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Impulses for Implementation
DJW-Symposium 2019 Nürnberg

Demographic Change and Digital Revolution: Impulses for Implementation

This is a transcript of my closing keynote at this year’s symposium of the German-Japanese Business Association (DJW, 日独産業協会). While editing, I removed some of the interactive elements and added some additional remarks for good measure.

After a long day, thank you so much for staying on your seat for just ten more minutes. Julia asked me to present some impulses for implementation regarding the topic Demographic change and Digital Revolution we talked about today. This is not a small task, but I hope that what I am talking about will be useful for you.

© Mathias Maul

So, good evening. My name is Mathias; I own an agency for digital strategy, change management and transcultural marketing, and we specialize in discovering the basic principles that make your company successful – and getting to the point, fast, when implementing change.

Today I have eight topics with 34 slides in 10 minutes, so let’s get going. If this is too fast for you: I will prepare an article with the content of this presentation. Just approach me at the reception, let’s swap 名刺 and I can send you an e-mail with the link. Maybe someone can volunteer to translate the article into Japanese as well.

Let me start with something that you may have seen before. These are some headlines of news articles that talk about demographic change.

I left the last one untranslated on purpose to point out the rather brutal German word, Überalterung.

You see that the sentiments are diverse. Some people, reading those headlines, are thrilled because they see a huuuge opportunity – like this:

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Most or even all of us here in the room belong in this category. But when you want to seize the opportunity, you inevitably meet other people who react like this, and see significant issues everywhere, or even catastrophes:

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If everyone were on the positive side of things, if everyone would see the opportunities, then we wouldn’t need to meet here. Unfortunately, there are many people, groups and even countries who are wearing “negativity glasses.” In this presentation, I’d like to offer some ideas on how to deal with those people and groups, and how to arrive at a solution that is helpful for all of us.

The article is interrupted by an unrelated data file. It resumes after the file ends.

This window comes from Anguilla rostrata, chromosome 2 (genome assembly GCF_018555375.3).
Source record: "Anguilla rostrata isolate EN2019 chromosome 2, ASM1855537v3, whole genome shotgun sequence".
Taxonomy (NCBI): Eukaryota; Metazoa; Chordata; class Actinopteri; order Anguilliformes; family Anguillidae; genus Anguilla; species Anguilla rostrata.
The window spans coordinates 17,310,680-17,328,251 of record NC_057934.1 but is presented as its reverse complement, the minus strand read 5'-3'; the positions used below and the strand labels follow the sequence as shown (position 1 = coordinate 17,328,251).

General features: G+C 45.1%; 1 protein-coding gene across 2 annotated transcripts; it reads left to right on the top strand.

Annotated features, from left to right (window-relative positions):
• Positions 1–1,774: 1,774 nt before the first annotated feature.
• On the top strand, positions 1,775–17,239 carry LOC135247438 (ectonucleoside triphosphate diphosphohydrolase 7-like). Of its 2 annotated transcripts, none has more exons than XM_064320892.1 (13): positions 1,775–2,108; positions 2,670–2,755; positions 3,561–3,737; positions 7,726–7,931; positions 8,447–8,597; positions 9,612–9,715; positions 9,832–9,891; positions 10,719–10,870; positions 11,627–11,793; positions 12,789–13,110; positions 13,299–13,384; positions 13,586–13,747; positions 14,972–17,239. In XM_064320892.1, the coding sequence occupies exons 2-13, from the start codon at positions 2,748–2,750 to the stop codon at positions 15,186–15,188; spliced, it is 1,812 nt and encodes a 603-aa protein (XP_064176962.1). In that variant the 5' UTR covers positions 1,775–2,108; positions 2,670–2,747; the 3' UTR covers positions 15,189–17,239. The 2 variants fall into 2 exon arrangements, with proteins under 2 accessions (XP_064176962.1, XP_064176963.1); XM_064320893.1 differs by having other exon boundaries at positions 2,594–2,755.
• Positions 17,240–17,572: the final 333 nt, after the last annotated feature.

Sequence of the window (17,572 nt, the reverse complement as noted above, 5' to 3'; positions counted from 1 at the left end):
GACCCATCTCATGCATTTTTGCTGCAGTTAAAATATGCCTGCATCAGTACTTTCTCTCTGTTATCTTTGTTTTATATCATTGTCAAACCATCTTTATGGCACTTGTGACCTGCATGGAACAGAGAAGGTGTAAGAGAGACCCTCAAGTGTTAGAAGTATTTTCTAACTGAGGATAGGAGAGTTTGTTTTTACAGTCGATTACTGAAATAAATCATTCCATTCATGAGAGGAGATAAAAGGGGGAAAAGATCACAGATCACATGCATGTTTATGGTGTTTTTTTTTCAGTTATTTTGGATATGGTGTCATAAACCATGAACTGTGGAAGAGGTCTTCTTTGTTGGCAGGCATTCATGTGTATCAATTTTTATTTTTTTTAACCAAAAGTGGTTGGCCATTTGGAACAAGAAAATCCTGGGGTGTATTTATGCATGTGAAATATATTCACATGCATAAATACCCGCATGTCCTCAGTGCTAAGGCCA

So when I talk about implementation this evening, it’s essential to understand what you can do, especially when you know that there are people who wear problem glasses. If everyone wore “opportunity glasses,” we wouldn’t have to meet here today.

How can you deal with demographic change in a productive manner knowing that many, many people see it as a big problem? Let’s look at the word “problem” first.

The word problem stems from Greek and – basically – means “something that is thrown (at you) in order to solve it.”

So a problem is nothing more than a task. The meaning slowly changed to “a difficult task” only in the 15th century. Today, when someone says “problem,” this negative meaning is always attached to the word. And this makes talking about today’s topic much more difficult.

In Japanese, there is a word quite similar to our common usage of problem: 問題 expresses a situation that has some negative connotation attached to it.

It’s really important to be a semantic nitpicker here. Demographic change is, in itself, neither a problem nor is it an opportunity. It is a situation that presents itself very differently in different places. For example, in some countries in Africa, the fertility rates are high, but the countries do not have the means to help the kids live the best life possible.

Each of these situations can be interpreted as a catastrophe or a blessing. So if you want to achieve a good outcome regardless of people wearing negativity glasses, your best bet is to take the situation as it is, and then decide how to frame it. You can interpret it, you can give it a meaning. It’s up to you.